About ten days ago I posted about a problem with Samsung laptops getting bricked when trying to boot Linux using UEFI. There was a fair amount of commentary on the problem, and we later updated the article to indicate that it appears the problem is in the NVRAM and that removing the CMOS battery and power is enough to clear the problem. That's certainly still a major bug, and the best thing to do is to simply avoid using UEFI with Linux on Samsung laptops. Except, the bug appears to be quite a bit deeper than just a Linux driver.

According to Matt Garrett, the problem is that the "UEFI Black Box" is supposed to take certain actions when specific conditions are met, but the UEFI code or some other aspect of the firmware is misbehaving. Bugs in firmware can be some of the most damaging, and in this case the bugs appear capable of bricking a laptop, even when what you're doing is done according to written specifications.

Matt explains, "This is pretty obviously a firmware bug. Writing UEFI variables is expressly permitted by the specification, and there should never be a situation in which an OS can fill the variable store in such a way that the firmware refuses to boot the system. We've seen similar bugs in Intel's reference code in the past, but they were all fixed early last year. For now the safest thing to do is not to use UEFI on any Samsung laptops. Unfortunately, if you're using Windows, that'll require you to reinstall it from scratch." Additional details are available in Matt's post.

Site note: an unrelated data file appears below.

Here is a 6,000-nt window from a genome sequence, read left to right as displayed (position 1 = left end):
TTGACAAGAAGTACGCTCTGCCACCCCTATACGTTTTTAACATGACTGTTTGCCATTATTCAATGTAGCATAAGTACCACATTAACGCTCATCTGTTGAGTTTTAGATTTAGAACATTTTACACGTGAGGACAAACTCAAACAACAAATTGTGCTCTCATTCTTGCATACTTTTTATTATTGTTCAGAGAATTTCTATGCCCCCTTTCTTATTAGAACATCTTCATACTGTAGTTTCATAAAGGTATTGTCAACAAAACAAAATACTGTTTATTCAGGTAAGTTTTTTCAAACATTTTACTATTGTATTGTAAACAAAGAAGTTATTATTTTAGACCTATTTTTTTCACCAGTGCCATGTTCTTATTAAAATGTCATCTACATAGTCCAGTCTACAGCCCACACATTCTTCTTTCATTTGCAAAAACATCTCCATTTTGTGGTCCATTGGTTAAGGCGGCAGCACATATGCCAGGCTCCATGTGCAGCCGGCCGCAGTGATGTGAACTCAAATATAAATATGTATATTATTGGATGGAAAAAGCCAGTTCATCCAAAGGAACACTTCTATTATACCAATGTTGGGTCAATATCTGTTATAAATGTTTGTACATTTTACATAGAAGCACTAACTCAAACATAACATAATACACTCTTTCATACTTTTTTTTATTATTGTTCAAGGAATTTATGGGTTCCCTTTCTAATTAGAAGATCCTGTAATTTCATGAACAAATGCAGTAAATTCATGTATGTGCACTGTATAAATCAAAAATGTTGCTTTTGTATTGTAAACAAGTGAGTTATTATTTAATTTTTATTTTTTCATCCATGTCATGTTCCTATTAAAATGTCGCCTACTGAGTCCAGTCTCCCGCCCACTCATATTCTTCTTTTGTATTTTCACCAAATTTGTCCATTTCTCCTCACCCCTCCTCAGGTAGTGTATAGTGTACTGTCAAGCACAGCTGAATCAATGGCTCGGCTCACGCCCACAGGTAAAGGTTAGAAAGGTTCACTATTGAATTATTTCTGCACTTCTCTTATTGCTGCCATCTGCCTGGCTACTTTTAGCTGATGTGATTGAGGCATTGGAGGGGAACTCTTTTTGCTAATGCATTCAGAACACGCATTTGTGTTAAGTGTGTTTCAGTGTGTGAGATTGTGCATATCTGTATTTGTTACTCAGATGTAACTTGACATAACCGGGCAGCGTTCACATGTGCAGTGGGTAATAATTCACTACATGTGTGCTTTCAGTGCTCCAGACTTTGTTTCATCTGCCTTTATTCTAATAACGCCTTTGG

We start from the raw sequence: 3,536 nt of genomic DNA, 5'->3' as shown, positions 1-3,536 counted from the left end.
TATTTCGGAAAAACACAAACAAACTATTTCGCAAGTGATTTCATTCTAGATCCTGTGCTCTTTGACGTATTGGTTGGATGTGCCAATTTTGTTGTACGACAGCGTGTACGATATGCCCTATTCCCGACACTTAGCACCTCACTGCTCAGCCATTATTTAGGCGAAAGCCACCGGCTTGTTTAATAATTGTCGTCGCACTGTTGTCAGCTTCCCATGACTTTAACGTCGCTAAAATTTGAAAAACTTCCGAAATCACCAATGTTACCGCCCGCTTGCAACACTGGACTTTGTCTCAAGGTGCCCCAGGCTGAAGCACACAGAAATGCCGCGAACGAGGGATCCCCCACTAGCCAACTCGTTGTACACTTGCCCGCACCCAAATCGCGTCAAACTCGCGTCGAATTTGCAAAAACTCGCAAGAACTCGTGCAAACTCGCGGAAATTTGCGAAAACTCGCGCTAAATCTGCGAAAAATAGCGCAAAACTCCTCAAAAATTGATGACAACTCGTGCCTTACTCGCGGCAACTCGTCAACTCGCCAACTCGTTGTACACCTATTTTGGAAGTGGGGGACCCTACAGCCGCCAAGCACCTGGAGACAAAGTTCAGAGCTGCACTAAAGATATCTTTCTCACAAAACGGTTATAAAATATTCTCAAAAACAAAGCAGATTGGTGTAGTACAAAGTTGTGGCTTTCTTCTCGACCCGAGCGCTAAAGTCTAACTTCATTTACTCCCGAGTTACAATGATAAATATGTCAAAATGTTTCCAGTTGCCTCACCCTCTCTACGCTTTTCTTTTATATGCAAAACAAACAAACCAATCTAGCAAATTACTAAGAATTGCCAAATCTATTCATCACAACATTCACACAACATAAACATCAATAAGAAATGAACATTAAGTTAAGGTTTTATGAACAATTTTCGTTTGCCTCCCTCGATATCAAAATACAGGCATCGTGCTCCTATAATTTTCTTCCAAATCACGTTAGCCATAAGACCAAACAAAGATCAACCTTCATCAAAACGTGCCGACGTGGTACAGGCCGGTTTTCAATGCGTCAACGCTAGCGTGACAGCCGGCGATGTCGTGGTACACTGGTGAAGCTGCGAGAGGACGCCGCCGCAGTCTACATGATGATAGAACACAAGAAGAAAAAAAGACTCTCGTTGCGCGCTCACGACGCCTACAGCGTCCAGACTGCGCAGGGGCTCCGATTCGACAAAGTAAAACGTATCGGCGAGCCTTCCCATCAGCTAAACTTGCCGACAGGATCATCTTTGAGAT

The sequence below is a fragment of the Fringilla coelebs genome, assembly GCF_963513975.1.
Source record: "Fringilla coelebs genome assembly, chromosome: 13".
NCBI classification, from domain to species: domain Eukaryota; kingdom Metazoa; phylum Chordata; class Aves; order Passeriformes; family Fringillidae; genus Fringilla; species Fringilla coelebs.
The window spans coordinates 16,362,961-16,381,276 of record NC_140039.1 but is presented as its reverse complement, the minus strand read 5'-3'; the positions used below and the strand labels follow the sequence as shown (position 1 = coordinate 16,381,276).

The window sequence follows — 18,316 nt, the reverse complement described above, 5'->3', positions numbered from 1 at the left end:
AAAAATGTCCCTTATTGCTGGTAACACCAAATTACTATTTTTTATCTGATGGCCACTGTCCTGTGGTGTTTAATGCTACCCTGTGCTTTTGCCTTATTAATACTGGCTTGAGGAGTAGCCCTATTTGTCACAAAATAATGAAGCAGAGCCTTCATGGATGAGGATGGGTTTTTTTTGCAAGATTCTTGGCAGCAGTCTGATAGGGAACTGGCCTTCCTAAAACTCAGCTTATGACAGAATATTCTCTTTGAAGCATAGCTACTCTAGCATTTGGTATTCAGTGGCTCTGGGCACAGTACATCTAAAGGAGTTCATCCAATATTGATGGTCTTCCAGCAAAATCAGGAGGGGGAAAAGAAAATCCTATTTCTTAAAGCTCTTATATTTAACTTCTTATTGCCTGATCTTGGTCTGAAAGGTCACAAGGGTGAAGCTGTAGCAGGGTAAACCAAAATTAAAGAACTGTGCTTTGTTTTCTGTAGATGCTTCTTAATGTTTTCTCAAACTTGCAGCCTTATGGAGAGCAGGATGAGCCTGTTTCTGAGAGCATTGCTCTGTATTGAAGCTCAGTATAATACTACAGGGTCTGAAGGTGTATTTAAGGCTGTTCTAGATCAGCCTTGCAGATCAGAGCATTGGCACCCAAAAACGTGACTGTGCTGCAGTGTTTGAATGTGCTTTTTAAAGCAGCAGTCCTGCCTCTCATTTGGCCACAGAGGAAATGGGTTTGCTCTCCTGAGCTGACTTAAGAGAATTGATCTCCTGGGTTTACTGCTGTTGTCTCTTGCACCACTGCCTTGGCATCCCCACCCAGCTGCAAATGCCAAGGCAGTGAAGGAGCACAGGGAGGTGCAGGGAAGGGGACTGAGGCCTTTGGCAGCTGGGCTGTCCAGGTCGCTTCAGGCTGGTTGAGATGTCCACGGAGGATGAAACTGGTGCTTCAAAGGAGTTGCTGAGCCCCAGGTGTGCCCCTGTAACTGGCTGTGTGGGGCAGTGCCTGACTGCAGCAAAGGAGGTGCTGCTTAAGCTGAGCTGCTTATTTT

What's not clear is whether the data that's written that causes the laptops to fail to boot is battery powered (i.e. removing the CMOS battery will clear the error) or if the problem is being written to NAND in some cases. If the latter is happening, the only way to fix the problem would be to send the unit to Samsung for service (or buy a new motherboard). We'll update if there's any additional information.

Source: Matthew Garrett

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  • MrSpadge - Tuesday, February 12, 2013 - link

    The article quotes:
    "Unfortunately, if you're using Windows, that'll require you to reinstall it from scratch."

    There's a program from Paragon called "Migrate to SSD", which can copy an entire system drive over to a new SSD / HDD and do some resizing if neccessary. It costs about 20€, though, if I remember correctly.
    Reply
  • marc1000 - Thursday, February 14, 2013 - link

    and that's a good reason to keep my current mobo with the old fashioned BIOS. The long boot time bothers me a little, but nowhere near the fear of getting a bug like this. Reply
  • AceG - Monday, March 11, 2013 - link

    I have a Samsung Series 7 Chronos Np700Z5B whose build date is, I think, April 2012. Back in September, I decided to install Mac OS X Mountain Lion on it and so I reformatted my HD to GPT, installed OS X and reinstalled Windows 7. Windows worked great and booted fine and Mac OS needed some kext work, but also booted.

    Then I installed Ubuntu into the next partition (I think it was the 5th or 6th one due to the various GPT overhead partitions used by Windows and OS X). The Grub boot process worked fine for Ubuntu, but Windows was "broken", so I used the Ubuntu Windows boot fix (the exact method I used escapes me right now) and was able to boot all the OSes again.